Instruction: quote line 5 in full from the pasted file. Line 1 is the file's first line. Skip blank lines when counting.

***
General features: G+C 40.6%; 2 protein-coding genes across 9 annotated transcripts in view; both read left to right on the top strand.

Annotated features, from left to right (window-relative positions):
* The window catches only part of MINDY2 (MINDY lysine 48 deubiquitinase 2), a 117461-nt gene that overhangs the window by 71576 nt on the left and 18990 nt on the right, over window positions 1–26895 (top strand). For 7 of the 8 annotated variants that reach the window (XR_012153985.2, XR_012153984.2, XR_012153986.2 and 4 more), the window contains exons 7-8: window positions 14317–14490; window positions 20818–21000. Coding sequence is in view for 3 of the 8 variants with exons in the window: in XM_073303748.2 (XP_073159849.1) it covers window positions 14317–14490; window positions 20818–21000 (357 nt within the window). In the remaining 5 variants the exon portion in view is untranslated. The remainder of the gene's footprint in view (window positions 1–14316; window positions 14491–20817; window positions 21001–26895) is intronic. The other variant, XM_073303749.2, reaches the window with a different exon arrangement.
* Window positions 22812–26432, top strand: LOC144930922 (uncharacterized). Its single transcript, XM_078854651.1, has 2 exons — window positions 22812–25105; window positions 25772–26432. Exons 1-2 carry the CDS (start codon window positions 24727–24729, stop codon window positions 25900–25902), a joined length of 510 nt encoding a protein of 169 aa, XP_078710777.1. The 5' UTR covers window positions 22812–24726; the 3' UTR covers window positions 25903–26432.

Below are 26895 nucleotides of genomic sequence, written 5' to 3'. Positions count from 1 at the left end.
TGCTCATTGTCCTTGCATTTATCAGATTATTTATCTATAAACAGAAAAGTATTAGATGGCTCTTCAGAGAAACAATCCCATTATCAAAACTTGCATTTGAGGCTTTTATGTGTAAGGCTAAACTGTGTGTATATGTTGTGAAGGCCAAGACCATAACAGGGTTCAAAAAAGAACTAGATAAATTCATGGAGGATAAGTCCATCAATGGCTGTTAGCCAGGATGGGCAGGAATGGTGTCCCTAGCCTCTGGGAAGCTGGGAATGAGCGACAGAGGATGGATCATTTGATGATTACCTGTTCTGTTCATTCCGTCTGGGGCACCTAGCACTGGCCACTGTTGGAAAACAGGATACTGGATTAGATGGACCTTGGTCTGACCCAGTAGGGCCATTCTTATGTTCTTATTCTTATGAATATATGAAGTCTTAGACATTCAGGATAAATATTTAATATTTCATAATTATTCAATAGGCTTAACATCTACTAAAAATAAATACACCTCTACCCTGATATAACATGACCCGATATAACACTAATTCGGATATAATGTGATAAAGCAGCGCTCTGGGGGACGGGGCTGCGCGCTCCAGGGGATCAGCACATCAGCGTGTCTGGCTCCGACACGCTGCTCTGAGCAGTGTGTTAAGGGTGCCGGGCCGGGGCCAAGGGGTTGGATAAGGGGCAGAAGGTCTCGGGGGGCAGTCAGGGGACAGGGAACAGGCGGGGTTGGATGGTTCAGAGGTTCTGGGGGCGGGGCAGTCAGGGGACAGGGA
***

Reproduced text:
Below are 26895 nucleotides of genomic sequence, written 5' to 3'. Positions count from 1 at the left end.